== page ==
“Night Feast,” oil on mounted paper, by Paul Klee, 1921.

by Robert S. King

My socks are small trash bags,
and the street number of my house is zero.
Garbage cans are my walls on winter nights.
I hug myself to stay warm in the light
leaking from windows and keyholes.

Broken street lamps and flapping shingles
tower above me. Even low-rent dwellers
luxuriate in heat and power. I lack a basic
fire barrel but have lots of time to burn.

An old woman hugged by a shawl
peeks out from her door. Light that feels
like fire to my frozen arms steps outside,
perhaps a gift or a secret slipped out—
or dare I think, an invitation. I wait
like a prowler cloaked in black ice shadows,
fear eviction but fancy I am her cat to call in.

Her carpet of light rolls back inside.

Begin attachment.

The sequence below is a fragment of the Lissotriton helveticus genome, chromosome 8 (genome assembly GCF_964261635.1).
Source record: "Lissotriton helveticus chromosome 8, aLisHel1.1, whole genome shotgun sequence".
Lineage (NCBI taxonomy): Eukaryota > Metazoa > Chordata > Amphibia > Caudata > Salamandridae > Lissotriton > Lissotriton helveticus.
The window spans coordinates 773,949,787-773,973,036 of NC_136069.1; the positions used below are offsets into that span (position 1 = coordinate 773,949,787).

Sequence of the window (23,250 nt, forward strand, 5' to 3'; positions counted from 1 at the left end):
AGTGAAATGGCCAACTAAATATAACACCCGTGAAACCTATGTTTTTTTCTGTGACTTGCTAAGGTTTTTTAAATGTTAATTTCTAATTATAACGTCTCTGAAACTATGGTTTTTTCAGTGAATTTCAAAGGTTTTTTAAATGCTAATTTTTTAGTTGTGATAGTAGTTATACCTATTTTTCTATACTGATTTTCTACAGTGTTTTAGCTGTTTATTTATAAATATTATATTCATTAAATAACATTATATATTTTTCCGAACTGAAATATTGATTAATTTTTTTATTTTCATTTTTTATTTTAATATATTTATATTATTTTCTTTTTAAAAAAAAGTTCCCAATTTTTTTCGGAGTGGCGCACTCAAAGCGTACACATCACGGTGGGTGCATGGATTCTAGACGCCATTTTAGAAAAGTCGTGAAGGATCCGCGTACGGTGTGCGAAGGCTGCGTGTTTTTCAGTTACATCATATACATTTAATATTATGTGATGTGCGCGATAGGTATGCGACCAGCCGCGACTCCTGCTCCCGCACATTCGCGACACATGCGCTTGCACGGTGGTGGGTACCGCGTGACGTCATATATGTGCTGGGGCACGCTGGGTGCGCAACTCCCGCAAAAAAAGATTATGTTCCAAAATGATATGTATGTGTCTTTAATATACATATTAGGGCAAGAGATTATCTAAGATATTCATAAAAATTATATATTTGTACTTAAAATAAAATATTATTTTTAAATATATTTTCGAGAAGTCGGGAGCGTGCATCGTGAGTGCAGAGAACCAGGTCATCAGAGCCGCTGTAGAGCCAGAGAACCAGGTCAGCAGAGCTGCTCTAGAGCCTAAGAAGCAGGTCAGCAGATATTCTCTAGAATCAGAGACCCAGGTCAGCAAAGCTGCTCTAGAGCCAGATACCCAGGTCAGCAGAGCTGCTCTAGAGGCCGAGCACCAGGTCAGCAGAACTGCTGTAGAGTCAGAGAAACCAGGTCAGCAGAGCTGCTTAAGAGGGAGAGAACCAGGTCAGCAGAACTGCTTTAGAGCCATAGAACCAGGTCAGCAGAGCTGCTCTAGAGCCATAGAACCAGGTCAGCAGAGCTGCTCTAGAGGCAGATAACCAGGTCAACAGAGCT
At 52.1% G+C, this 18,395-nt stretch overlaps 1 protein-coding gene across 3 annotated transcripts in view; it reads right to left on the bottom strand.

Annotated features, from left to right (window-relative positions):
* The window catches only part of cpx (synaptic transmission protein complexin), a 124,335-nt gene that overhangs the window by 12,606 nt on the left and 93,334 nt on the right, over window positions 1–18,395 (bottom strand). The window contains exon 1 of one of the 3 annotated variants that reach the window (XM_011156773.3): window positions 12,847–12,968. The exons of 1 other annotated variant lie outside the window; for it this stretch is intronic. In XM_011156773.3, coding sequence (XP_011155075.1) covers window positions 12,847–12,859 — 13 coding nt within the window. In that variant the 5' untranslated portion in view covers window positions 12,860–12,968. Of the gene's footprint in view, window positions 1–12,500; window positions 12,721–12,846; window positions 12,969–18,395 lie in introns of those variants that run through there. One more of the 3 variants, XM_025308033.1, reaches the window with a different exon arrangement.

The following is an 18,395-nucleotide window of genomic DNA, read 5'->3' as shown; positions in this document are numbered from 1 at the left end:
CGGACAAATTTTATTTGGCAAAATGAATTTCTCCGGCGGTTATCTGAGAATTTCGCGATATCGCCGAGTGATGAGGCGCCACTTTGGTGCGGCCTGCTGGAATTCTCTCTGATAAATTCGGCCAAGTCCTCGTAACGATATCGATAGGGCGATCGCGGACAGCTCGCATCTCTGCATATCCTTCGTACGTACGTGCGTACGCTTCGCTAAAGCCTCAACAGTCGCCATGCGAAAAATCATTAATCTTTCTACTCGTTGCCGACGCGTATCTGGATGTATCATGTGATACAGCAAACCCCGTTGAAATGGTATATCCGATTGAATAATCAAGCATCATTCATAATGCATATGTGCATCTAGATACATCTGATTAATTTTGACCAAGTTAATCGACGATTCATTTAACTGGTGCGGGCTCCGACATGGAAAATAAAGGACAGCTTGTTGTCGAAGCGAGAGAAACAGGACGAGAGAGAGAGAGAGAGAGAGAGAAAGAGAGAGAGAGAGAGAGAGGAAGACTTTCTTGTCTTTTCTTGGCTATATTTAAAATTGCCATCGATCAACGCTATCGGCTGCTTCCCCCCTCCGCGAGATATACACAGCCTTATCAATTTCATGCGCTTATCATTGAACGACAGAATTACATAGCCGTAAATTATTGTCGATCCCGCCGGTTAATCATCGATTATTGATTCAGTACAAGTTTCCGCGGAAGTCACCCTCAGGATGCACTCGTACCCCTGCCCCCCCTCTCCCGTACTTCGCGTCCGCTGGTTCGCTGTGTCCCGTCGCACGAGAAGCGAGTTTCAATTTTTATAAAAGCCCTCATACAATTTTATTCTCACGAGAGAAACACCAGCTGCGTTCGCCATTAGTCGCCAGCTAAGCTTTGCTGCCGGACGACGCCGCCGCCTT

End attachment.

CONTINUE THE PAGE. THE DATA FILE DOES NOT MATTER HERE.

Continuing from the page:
We both settle down to purrs or growls
of our living rooms.
She was only putting out the trash.

omega man

Robert S. King, a native Georgian, now lives in Lexington, Kentucky, where he edits the literary journal Kentucky Review. His poems have appeared in hundreds of magazines, including Atlanta Review, California Quarterly, Chariton Review, Hollins Critic, Kenyon Review, Main Street Rag, Midwest Quarterly, Negative Capability, Southern Poetry Review, and Spoon River Poetry Review. He has published eight poetry collections, most recently Diary of the Last Person on Earth (Sybaritic Press 2014) and Developing a Photograph of God (Glass Lyre Press, 2014).